The CylancePROTECT® App for Splunk makes real-time threat monitoring and analysis easy. We’ve combined the math-based capabilities of CylancePROTECT with the power of Splunk to provide you with all the tools you need to closely monitor and analyze threat data and malicious activity across your organization, in order to help secure your endpoints.
In this technical demonstration video, Tony Lee, Senior Technical Director of Professional Services at Cylance, demonstrates the freely available CylancePROTECT App for Splunk. This joint Cylance/ Splunk integration provides both a high-level overview for executives as well as the details needed by the analysts to investigate the incident.
We’ll walk you through the data feeds, dashboards, and workflows to show the value of enabling this capability within your organization.
Today, we'd like to show you the CylancePROTECT app for Splunk. You begin by downloading our free application from the app manager within Splunk, or directly from Splunkbase. When visiting our download page on Splunkbase, you will find an overview of the application, which includes a description, versioning information, and a link to our related technology add-on.
Clicking on the details tab provides high-level installation instructions, as well as a link to our detailed installation and configuration guide (Note: Cylance account creation required to view). This detailed guide includes important topics which include requirements, installation, configuration of multiple data sources, and uninstallation if that proves necessary at any point - as well as troubleshooting steps and contact information in case you need more support.
The Syslog overview dashboard for example, is a heads-up awareness dashboard that provides information regarding each prevention component within the PROTECT agent, such as mathematical model convictions, memory exploit protection, script control, application control, device control, and even an indicator of any humans overriding mathematical convictions.
You will also notice that every dashboard contains useful filters to help with investigations. These include a time-range selector, a tenant selector (which is quite useful for multi-tenant organizations such as MSSPs), and a wildcard filter, which can be used to search over any data field. To illustrate these filters, we will create a wildcard filter for Mimikatz and select ‘all time.’ We can see that we have 43 events over five devices. Scrolling down will provide details on the devices and the file names. All data within the app is hyperlink-clickable, thus, clicking on the 43 will show us the threat event details.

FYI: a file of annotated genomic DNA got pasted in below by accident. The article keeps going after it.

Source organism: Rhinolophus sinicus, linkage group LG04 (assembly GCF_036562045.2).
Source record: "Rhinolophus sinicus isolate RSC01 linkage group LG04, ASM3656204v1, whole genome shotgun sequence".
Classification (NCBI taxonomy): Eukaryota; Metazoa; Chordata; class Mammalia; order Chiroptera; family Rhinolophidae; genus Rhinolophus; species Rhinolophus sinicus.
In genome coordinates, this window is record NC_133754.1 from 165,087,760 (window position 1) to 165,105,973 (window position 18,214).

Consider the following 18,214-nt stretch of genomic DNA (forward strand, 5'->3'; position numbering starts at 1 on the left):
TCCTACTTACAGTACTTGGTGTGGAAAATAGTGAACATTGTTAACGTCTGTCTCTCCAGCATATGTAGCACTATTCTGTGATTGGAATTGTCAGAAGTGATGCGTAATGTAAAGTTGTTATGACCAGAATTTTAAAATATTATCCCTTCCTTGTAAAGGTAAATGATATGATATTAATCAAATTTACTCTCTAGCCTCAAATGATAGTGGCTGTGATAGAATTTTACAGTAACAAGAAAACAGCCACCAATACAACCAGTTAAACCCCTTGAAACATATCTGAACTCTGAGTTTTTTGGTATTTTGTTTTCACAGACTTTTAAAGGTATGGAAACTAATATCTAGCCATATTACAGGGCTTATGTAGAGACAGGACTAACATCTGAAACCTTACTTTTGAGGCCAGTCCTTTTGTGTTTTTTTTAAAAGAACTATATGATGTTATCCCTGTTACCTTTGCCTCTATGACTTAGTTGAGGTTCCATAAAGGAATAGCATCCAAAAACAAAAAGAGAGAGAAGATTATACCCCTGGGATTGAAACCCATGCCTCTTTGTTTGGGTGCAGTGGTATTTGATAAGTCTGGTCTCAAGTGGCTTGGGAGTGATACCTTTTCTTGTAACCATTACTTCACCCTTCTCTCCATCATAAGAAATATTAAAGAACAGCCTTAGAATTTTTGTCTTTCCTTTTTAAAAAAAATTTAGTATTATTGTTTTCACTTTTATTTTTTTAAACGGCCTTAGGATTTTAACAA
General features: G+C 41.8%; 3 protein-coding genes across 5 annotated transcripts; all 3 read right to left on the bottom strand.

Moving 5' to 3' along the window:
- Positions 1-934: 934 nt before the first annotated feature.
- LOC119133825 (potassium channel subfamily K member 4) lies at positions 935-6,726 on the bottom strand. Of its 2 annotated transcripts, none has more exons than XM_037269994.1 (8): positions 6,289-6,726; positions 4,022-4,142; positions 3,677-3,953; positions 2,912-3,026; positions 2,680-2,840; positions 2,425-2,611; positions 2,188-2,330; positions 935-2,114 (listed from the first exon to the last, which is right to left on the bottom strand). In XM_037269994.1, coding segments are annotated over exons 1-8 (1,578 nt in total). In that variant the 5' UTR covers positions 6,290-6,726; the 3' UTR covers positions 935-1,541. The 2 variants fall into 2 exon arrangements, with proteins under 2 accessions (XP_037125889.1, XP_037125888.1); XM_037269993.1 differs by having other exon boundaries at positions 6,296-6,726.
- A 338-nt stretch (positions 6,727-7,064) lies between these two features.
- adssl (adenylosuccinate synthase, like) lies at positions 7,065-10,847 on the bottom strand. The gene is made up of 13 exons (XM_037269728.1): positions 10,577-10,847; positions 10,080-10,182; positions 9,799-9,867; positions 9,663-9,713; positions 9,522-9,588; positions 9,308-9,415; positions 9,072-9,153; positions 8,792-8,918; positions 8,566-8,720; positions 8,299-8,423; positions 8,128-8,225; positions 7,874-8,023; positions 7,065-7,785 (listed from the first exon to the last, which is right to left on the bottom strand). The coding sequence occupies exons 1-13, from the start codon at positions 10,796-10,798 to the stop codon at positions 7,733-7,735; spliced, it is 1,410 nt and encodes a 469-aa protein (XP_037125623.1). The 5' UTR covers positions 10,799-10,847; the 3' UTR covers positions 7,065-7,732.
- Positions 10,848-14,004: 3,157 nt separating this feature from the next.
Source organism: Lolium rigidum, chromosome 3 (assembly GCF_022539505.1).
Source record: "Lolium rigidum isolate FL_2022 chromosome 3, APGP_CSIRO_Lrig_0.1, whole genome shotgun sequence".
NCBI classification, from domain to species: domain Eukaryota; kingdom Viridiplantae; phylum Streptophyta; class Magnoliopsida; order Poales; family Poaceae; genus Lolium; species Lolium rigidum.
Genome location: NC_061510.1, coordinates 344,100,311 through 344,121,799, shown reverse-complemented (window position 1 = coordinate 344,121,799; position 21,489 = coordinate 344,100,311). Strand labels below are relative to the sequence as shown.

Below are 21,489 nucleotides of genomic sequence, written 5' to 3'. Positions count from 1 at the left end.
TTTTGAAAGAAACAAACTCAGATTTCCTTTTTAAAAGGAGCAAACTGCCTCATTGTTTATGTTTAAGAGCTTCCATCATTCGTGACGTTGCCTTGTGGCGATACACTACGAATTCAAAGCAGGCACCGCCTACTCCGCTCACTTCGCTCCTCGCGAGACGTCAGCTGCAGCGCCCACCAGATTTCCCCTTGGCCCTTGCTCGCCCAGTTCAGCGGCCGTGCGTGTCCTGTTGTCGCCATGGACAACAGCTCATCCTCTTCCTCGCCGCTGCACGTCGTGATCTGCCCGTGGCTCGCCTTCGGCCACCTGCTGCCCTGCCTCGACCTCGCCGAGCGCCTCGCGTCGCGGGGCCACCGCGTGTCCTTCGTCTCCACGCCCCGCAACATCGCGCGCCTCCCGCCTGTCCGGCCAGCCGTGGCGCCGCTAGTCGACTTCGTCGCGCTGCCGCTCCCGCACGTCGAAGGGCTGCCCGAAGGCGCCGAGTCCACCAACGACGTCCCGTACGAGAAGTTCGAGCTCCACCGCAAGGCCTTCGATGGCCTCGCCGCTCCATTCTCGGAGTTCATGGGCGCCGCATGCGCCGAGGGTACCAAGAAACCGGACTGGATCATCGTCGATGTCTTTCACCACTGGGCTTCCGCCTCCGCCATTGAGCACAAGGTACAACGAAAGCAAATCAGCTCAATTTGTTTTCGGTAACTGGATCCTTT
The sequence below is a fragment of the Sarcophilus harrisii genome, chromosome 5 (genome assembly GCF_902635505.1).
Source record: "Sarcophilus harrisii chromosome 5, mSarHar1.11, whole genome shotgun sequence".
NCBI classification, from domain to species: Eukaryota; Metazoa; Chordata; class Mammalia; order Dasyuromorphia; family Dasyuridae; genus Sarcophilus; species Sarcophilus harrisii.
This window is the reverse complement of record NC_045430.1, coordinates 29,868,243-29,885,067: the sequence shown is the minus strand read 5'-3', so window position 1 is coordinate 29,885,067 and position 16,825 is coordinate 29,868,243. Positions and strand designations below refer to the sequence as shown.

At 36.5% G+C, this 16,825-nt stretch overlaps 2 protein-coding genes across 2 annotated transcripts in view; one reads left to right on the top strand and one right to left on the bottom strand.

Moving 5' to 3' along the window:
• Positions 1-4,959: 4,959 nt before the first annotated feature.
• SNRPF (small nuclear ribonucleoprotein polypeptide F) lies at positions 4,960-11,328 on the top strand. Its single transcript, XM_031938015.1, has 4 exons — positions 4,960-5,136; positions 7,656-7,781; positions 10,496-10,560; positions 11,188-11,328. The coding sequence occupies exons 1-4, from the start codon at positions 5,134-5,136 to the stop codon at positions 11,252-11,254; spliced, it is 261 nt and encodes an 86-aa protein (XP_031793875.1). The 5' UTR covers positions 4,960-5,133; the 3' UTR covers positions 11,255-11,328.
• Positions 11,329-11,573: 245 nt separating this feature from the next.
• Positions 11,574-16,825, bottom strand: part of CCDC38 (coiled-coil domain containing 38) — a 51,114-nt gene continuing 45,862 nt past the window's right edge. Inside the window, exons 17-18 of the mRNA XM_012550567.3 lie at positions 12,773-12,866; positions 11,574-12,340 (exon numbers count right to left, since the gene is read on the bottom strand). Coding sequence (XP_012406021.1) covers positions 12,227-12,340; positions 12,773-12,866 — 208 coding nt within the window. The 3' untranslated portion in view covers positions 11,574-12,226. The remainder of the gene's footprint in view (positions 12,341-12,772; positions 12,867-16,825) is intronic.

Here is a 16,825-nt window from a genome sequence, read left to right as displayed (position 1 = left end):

Within this data, you will notice that all of the key fields are necessary for a responding analyst to complete their investigation, including host information, file path, filename, and the hash which can be used for identification and further research. Each prevention mechanism within the PROTECT agent has their own heads-up awareness dashboard, providing a statistical breakdown of the most critical fields. The example shown is for mathematically convicted threats. However, we also provide a heads-up dashboard for memory exploits, script control and device control.
In addition to threat awareness, we also provide detailed device information which includes the number of hosts that are online versus offline, when they last communicated, the number of files analyzed, breakdowns for versions, policy zones, and even operating systems. Device details are shown at the bottom of the dashboard.
We also provide the ability to visually see and correlate attacker behavior using the indicator correlation dashboards. Taking our previous example for instances of Mimikatz within the environment, we will select the file name from the drop-down and search for Mimikatz over all time. This visually illustrates which file was found on each system. We can also change the left filter from device name to SHA-256 to see if any of the files have changed hashes during the attack.
Additionally, changing the left filter to file path shows where the files were discovered, which can help identify attacker TTPs, and also lead us to other tools or information that could be found in those directories.Cylance is part of Splunk's adaptive response framework, which allows users to take action across the enterprise without ever leaving Splunk. Currently, we provide users with the ability to retrieve information from the global whitelists and blacklists as well as modifying both lists by using the add and delete functions. For example, if a user would like to add a known bad hash to the global blacklist, they can do so by selecting that function and selecting a hash and pasting it in as a parameter. If they need to reverse that decision for any reason, they can simply select the ‘delete from global blacklist’ function and click, submit, again.
As you will see the HTTP status 200 code shows that it's successful. But there are also useful error messages that exist for instances where a user tries to add or delete hashes that already exist.
And we wish you happy Splunking.
The Splunk application provides powerful analytics by converting raw data into a valuable and searchable data repository that generates custom reports, alerts, and dashboards to assist with your organization’s business security operations.
This gives security professionals and IT administrators the ability to:
Get the free CylancePROTECT app on Splunkbase at: https://splunkbase.splunk.com/app/3233/
How the CylancePROTECT App for Splunk Works
Introducing Splunk: Real-Time Threat Monitoring and Analysis Made Easy